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Delaware Federal Court Examines Pleading Requirements for Civil RICO Claims

The Hawk Mountain LLC, et al. v. Raymond A. Mirra, Jr., et al.
Case No. 13-2083-SLR/SRF (United States District Court for the District of Delaware, August 31, 2016)

by Richard J. Medoff, Associate
Semmes, Bowen & Semmes (www.semmes.com)

Available at: http://www.ded.uscourts.gov/sites/default/files/opinions/slr/2016/august/13-2083.pdf

The Hawk Mountain LLC, et al. v. Raymond A. Mirra, Jr., et al. involved a lawsuit filed by two (2) Plaintiffs against a group of Plaintiffs’ former business advisors pursuant to the Racketeer Influenced and Corrupt Organizations Act (“RICO”), 18 U.S.C. § 1962, alleging that the Defendants engaged in a scheme to defraud the Plaintiffs by creating multiple fraudulent bank accounts. The Defendants filed a motion to dismiss based on the sufficiency of the Plaintiffs’ RICO claims. The U.S. District Court for the District of Delaware concluded that the Plaintiffs lacked standing to assert RICO claims predicated on Defendants’ bank fraud, and that the Plaintiffs failed to meet the heightened pleading requirement of Fed. R. Civ. P. 9(b) for RICO claims based on predicate acts of fraud. Thus, the Court granted the Defendants’ motion to dismiss.

By way of factual background, Plaintiffs, The Hawk Mountain LLC (“Hawk Mountain”) and Gigi Jordan (“Jordan”) (collectively, “Plaintiffs”), filed a lawsuit against Defendants, a group of Jordan’s business and financial advisors (collectively, “Defendants”), pursuant to RICO, 18 U.S.C. § 1962, alleging that Defendants implemented a scheme to defraud Plaintiffs of millions of dollars through control of the business and financial affairs of Jordan. In 1991, Jordan founded a successful healthcare company specializing in providing individualized home infusion services, which was sold in 1997 for more than $34 million. Thereafter, Plaintiffs alleged that Defendants misappropriated Plaintiffs’ funds by creating multiple fraudulent bank and brokerage accounts and trusts. Defendants subsequently filed a motion to dismiss on a variety of grounds, including the sufficiency of Plaintiffs’ RICO claims.

First, Defendants argued that Plaintiffs could not predicate their RICO claims on Defendants’ alleged bank fraud. In analyzing this issue, the Court was persuaded by the authority cited by Defendants, which included a series of cases from jurisdictions throughout the United States supporting the proposition that the Plaintiffs, who were not financial institutions, did not have standing to bring their bank fraud claims. See, e.g., Yesko v. Fell, 2014 WL 4406849, at *11 (D. Md. Sept. 5, 2014) (citing a series of cases supporting this proposition). Plaintiffs conceded that there was a line of authority which holds that only financial institutions have standing to assert RICO claims predicated on bank fraud. Plaintiffs argued, however, that there was a considerable amount of other authority which demonstrated “that a non-bank plaintiff whose injuries are proximately caused by a bank’s reliance on fraudulent misrepresentations does have standing to predicate her RICO claims on bank fraud.” The exemplar case cited by Plaintiffs in this regard was Hill v. Opus Corp., 841 F.Supp.2d 1070 (C.D. Cal. 2011). In Hill, the court reasoned that, “the fact that banks are the intended victims of the bank fraud statute does not categorically mean that plaintiffs who were otherwise injured as a result of bank fraud cannot assert claims under RICO.” Id. at 1098. The Court noted, however, that Hill acknowledged “the reality that banks, the targets of the alleged fraud, are more direct victims than plaintiffs and can be counted on to vindicate the law as private attorneys general.” Id. The Court also pointed out that Hill noted that “it is this reality that may have led other courts to hold that only banks can assert RICO claims based on predicate acts of bank fraud,” and that “the presence of a more direct victim thus weighs strongly against a finding that plaintiffs can assert a RICO claim based on bank fraud.” Id. Accordingly, the Court was not persuaded by the authority cited by Plaintiffs, and concluded that Plaintiffs lacked standing to assert RICO claims predicated on Defendants’ alleged bank fraud.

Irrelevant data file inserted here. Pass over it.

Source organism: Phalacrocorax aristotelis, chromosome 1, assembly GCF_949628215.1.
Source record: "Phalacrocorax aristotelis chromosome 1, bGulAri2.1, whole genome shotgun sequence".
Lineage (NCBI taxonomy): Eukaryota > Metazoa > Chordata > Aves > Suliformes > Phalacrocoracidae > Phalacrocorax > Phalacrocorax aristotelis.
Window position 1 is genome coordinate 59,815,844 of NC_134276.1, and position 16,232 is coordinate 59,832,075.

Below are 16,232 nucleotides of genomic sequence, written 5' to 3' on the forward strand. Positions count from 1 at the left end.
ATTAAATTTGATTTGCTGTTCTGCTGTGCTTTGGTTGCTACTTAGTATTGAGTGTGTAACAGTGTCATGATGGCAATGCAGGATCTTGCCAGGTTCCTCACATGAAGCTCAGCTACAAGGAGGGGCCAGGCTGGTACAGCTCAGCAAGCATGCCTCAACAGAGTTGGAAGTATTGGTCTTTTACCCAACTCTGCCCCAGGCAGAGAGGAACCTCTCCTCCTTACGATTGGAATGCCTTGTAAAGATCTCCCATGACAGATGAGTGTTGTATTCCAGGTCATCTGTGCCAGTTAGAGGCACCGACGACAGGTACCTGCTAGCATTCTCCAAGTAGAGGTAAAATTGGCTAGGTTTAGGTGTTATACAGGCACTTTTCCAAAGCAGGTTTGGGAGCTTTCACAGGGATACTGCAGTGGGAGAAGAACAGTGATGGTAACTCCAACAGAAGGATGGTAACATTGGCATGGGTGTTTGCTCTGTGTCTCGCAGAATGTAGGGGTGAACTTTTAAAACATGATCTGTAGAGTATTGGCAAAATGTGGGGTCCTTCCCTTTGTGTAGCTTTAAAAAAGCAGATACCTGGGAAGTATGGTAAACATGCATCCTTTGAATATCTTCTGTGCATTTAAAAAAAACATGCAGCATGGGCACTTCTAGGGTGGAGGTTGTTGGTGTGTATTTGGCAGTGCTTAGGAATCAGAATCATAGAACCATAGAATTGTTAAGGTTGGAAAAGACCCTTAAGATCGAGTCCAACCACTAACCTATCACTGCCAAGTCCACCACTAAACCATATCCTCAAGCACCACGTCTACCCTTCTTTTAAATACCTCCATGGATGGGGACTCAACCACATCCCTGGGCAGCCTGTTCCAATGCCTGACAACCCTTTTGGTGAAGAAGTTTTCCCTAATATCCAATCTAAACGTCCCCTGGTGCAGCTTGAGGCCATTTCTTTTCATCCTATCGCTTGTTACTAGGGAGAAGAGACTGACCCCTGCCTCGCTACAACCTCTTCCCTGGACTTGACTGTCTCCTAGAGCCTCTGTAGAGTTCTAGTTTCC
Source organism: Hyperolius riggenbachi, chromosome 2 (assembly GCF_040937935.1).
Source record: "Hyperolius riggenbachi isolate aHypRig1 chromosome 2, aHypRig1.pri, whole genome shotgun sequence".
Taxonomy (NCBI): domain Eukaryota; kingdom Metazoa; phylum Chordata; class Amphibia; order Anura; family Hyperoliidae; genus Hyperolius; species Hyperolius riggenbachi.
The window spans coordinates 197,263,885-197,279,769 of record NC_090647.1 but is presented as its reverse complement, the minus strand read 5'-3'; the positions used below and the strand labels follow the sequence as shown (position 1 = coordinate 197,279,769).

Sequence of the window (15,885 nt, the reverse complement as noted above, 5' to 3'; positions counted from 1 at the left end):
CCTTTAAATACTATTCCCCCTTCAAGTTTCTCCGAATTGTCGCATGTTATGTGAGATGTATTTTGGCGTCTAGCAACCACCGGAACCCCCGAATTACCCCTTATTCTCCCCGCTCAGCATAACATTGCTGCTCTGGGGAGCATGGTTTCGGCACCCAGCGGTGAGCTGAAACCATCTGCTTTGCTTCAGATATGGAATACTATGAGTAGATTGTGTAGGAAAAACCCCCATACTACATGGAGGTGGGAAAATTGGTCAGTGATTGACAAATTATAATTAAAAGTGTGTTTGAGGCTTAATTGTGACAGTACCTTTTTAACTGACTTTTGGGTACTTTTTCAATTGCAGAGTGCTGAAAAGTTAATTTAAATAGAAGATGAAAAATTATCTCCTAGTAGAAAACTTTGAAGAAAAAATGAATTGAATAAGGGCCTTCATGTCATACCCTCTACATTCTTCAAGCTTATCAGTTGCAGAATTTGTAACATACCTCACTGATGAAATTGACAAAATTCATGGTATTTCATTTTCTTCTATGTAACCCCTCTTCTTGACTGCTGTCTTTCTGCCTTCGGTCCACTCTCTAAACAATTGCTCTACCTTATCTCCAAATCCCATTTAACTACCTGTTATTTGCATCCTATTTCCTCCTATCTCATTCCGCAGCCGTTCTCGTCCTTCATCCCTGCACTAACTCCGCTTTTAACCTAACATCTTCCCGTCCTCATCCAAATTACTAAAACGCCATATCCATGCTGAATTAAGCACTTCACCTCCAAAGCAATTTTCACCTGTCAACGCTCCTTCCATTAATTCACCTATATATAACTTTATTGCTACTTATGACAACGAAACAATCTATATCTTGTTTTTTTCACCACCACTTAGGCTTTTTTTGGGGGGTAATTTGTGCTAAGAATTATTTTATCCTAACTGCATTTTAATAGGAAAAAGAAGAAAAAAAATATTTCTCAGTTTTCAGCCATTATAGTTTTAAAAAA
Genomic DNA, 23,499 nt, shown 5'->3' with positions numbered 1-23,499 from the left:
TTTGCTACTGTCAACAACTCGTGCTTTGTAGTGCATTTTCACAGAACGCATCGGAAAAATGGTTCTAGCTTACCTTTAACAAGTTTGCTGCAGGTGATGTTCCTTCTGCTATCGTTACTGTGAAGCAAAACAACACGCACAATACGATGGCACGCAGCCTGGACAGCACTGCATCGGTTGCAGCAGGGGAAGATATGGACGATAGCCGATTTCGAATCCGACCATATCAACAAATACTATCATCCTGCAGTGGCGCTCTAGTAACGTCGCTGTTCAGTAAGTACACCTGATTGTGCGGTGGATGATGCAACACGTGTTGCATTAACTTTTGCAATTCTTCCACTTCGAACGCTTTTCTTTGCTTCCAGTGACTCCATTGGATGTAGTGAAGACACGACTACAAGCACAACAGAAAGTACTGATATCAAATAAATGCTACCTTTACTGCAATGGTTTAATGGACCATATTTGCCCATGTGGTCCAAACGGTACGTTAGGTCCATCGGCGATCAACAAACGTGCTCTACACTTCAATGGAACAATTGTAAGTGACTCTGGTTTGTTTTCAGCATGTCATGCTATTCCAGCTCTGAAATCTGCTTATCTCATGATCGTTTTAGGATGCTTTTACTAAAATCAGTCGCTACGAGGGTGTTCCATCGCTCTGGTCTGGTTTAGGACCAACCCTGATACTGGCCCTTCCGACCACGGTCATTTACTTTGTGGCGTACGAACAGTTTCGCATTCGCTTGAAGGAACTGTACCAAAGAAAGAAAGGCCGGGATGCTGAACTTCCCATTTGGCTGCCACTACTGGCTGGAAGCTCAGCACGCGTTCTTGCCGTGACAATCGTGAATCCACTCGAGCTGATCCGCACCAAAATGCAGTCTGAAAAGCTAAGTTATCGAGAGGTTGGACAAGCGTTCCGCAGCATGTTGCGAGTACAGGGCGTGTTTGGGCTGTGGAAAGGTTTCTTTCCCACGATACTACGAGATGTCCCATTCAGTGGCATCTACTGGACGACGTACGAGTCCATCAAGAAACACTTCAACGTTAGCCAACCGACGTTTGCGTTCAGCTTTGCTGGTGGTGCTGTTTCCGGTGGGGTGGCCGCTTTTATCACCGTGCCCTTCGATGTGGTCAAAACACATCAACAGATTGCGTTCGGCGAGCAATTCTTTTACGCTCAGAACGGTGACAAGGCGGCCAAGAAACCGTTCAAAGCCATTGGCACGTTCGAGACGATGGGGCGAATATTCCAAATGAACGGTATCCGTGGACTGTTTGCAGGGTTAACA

Defendants also argued that Plaintiffs failed to meet the heightened pleading requirement of Fed. R. Civ. P. 9(b) for RICO claims based on predicate acts of fraud. On this issue, the Court noted that “the purpose of the heightened pleading requirement in Fed. R. Civ. P. 9(b) is to place the defendants on notice of the precise misconduct with which they are charged, and to safeguard defendants from spurious charges of immoral and fraudulent behavior.” See Grant v. Turner, 505 Fed.Appx. 107, 111 (3d Cir. 2012). The Court explained that “this requires a plaintiff to plead the date, time, and place of the alleged fraud, or otherwise inject precision into the allegations by some alternative means.” Id.

Defendants argued that each Defendant had not been properly or sufficiently placed on notice of the exact nature of the claims asserted, as the claims applied to each individual Defendant. The Court agreed with Defendants, finding that Plaintiffs complaint included impermissible “group pleading” by merely alleging that the Defendants acted together to facilitate a general fraudulent scheme, which failed to put the individual Defendants on notice of the precise misconduct with which they were charged. Accordingly, the Court concluded that Plaintiffs failed to meet the pleading requirement of Fed. R. Civ. P. 9(b) for the predicate acts based on fraud. For the above reasons, the Court granted Defendants’ motion to dismiss. 


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